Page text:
Every year, we talk about the Broncos' issues with covering tight ends. Who’s strong enough, long enough, motivated enough?
We talk about it because the era of the tight end is back. Sid Gillman, who said that with two good TEs you can control the middle of the field, has again been proven right.
But the reality is that you don’t need to be tall or long to cover a TE. Strength helps, especially when the TE is firing off the line. You need a guy who can redirect him or change his timing. It’s the moment when the TE is most vulnerable. Most will be bigger than the coverage player. With good leverage and a nasty attitude, the defender can use the five-yard window to make the TE change his route.
During Denver's Week 6 win against the Jets, rookie corner Bradley Roby (29) had a sack, three tackles (one for loss), and a quarterback hit. Since he’s a defensive back, he threw in two passes defensed.
Roby’s supposed ‘off field issues’ that ‘led teams to question his maturity’ are things of the past. He’s faster than a first-timer on prom night, is physical enough to press many receivers off their timing, and loves to hit. He’s prone to covering in the receiver’s hip pocket. He likes to fight for the ball. He’s demonstrating why the Broncos were so happy that he fell to them at pick #31.
A smaller player can cover a tight end. Physicality helps. Size can be helpful. But the key to it all is to have leverage on the receiver and maintain it through the play. It should put the defender close enough to the path of the ball to be able to knock it away.
Roby mentioned last week that he wanted to spend some time as a slot corner. It’s an opportunity he'd never had before, and he looked at that as a challenge. A lot of corners can play the boundary, but wilt in the middle. When Roby got his chance, he made the most of it.
This play comes from the third quarter of the Jets contest. Jace Amaro, the Jets’ #2 TE, is in the slot. Roby draws him in coverage.
Roby plays Amaro (88), who’s in the right slot or ‘Y’ position as a receiver. Bradley gives him a small pad, keeping him close. Amaro starts two yards behind the LOS with his back foot on the 15. The ball is at the 12, with the Jets facing a 3rd-and-5 and a 24-7 deficit.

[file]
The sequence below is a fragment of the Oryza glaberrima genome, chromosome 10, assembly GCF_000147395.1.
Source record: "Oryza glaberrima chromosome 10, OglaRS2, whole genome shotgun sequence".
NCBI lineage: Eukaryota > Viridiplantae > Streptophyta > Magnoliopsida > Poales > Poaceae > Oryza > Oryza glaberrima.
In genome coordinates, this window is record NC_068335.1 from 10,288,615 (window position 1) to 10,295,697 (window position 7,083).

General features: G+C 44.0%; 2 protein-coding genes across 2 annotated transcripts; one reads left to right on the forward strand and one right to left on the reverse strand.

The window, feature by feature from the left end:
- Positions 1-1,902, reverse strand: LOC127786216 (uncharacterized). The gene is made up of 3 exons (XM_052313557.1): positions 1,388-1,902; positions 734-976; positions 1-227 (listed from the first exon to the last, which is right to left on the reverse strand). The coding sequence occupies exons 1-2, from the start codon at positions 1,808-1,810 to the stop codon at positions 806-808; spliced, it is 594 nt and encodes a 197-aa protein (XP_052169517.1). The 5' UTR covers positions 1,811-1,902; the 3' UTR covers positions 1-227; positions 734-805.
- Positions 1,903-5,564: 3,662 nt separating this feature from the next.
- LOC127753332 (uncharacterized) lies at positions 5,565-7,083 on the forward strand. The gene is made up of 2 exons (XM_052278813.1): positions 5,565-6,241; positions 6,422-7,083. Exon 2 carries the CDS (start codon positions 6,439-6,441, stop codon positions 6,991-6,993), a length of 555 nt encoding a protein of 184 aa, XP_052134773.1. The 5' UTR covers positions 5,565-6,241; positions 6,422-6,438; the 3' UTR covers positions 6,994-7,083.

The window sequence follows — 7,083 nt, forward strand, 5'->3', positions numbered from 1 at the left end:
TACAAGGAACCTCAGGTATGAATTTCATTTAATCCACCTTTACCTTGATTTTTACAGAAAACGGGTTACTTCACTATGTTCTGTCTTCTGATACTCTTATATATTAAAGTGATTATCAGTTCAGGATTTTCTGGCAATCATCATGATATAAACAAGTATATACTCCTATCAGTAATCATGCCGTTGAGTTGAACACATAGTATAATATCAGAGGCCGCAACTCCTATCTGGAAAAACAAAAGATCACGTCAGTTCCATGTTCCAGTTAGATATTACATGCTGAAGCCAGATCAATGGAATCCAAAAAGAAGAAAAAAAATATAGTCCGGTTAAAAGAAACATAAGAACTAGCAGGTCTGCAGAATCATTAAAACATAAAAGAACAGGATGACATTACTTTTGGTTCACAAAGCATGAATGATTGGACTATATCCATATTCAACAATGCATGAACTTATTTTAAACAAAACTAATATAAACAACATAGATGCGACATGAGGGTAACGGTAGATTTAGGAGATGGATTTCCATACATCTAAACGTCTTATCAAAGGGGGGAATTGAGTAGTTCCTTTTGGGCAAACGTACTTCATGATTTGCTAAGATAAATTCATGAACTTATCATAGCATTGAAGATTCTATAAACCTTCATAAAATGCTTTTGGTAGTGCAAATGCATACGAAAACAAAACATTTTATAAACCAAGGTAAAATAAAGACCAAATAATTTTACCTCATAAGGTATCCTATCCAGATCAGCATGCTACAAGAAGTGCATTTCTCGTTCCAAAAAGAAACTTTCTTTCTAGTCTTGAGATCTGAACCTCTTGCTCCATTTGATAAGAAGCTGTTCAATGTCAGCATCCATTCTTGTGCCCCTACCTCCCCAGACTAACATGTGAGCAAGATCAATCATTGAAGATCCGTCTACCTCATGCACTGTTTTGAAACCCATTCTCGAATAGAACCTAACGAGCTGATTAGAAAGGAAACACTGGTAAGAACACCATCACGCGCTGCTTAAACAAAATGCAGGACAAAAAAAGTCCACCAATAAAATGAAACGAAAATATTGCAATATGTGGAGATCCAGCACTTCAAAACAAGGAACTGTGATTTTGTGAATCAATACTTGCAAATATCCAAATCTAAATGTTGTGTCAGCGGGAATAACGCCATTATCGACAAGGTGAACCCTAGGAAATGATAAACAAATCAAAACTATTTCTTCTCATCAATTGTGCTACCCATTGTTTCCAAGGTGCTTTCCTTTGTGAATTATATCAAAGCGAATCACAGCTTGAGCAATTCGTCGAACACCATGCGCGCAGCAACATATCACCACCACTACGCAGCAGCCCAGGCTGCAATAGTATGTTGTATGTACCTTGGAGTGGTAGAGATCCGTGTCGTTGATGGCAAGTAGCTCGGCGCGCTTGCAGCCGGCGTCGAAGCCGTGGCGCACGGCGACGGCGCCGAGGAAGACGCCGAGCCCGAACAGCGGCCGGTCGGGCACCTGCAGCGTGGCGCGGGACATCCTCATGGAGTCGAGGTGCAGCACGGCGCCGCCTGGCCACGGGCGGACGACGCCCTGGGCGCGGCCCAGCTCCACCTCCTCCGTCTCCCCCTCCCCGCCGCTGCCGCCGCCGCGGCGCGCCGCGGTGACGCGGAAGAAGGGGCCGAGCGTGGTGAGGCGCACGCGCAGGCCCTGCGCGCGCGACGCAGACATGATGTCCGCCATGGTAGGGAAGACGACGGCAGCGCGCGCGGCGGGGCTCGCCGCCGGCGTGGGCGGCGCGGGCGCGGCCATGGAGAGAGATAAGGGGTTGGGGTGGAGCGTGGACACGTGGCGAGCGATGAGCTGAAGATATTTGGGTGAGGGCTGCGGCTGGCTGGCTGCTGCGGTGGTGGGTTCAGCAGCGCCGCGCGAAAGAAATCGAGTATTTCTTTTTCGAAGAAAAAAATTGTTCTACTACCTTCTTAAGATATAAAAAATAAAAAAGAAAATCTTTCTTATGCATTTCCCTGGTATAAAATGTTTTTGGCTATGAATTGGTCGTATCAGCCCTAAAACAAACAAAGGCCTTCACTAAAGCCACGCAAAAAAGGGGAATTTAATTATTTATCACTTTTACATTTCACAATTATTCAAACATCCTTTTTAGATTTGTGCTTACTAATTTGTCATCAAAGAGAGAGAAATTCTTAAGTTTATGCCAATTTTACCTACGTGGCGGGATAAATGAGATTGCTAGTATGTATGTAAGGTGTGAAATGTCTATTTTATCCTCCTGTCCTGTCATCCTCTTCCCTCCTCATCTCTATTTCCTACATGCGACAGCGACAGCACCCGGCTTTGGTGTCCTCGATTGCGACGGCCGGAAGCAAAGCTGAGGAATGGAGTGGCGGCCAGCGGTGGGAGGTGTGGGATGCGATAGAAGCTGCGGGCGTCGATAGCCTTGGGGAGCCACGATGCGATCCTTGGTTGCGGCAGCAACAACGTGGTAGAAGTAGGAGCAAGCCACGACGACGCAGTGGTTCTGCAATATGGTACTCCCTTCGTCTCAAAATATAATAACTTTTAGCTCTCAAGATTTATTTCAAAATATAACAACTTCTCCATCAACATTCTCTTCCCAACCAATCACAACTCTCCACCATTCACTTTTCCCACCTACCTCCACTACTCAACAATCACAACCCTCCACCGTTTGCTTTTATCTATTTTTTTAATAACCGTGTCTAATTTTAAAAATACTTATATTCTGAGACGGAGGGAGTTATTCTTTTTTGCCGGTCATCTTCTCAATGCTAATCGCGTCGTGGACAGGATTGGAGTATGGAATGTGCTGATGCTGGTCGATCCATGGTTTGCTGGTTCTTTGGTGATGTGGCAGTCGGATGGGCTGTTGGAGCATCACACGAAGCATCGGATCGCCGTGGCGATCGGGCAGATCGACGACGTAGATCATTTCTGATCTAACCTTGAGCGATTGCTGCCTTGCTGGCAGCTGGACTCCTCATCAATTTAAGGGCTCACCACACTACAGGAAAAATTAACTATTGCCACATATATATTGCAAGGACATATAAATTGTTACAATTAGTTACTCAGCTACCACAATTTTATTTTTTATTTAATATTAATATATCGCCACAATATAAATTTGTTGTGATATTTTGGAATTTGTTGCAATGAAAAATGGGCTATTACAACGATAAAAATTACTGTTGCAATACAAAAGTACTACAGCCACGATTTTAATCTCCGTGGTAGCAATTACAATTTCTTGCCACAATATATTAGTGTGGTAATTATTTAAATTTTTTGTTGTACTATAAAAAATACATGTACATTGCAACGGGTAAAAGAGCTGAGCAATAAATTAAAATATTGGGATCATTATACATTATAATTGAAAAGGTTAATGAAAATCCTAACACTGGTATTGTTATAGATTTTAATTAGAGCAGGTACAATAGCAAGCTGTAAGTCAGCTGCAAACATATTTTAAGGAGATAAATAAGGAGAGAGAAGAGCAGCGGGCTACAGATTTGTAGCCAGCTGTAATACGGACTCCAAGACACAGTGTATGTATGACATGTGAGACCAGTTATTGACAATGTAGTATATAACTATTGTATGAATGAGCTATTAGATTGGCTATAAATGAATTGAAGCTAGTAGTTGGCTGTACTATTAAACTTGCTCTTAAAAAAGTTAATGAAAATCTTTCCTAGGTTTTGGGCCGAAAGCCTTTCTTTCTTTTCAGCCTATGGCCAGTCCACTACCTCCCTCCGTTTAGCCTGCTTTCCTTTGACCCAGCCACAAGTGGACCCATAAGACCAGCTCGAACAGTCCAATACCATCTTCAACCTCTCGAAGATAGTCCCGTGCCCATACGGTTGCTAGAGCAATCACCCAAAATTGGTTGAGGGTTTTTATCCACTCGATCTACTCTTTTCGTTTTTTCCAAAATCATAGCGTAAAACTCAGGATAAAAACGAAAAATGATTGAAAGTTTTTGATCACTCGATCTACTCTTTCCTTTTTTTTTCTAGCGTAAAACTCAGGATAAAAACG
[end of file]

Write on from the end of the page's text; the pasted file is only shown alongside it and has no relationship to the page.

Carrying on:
At the snap, Amaro does a little juke, hoping for a commitment from Roby on where he’ll defend. Roby isn’t buying, and just gets lower in his stance. That’s impressive - most rookies would bite on Amaro’s move. When Amaro crosses the line of scrimmage, Roby is waiting to lock up on him. He has five yards to bedevil Amaro.
Roby presses Amaro for the allowed five yards. Notice that even though they’re locked up, Roby has the outside position. After that, he goes into the outside ‘trail’ position on Amaro, which forces the TE inside. That means Roby is going to be able to get between Amaro and the ball, no matter what Amaro does. The exception would be if the QB threw a perfect basket catch over them. That won’t happen with Geno Smith at QB.
Roby has a powerful leap, and he uses it here. Corey Nelson (52) is around the ball, which was common. He throws up his arms, but the ball is already past him. Amaro thinks he has the catch, so his hand is already out. But Roby has been waiting for this pass and dives in from the left. That’s his hand on top of the ball.
Roby finishes by deflecting the pass. This play is right out of the textbook on how to cover a stronger player. You can’t outmuscle them, so you have to outthink them. Setting up your deflection is a good way to achieve that.
The following two screengrabs show just how close the play was. In the first shot, it looks like Amaro is in the clear. In the second shot, Roby has just deflected the ball. The actual leap and deflection have taken mere milliseconds.
Then it isn’t...
That kind of athleticism and timing is rare, even in the NFL. Roby looks like he’ll outplay his rookie contract. At that point, I’ll be interested to see how good he’s gotten. Cornerbacks don’t come cheap, but Roby’s early work suggests that he was a stellar draft pick.
Last week Roby said he wanted to try moving into the middle and handling the slot. A lot of cornerbacks can’t play the middle - they’re strictly edge defenders. Roby was happy on the edges, but he saw the confusion and physicality of the slot corner as one more challenge to take on. The coaches let him try it. If he handles other TEs like he did Amaro, there’s no reason why he can’t move to the middle whenever needed.
No team has too many versatile cornerbacks. Finding talent so good that he wants to be challenged more is the mark of a talented front office.
Against the Jets, Roby was targeted four times and allowed a single catch (seven yards). He seems to be improving each week. He achieved a sack and a hurry against the Jets, too. Roby’s physical nature and fondness for a challenge makes him perfect for a pass-rushing defensive back. Jack Del Rio likes to throw those in, just to keep the opponent off balance.
The 49ers are next, followed by the Chargers.
It’s a tough pair of games, but coverage like this can go a long way towards winning them.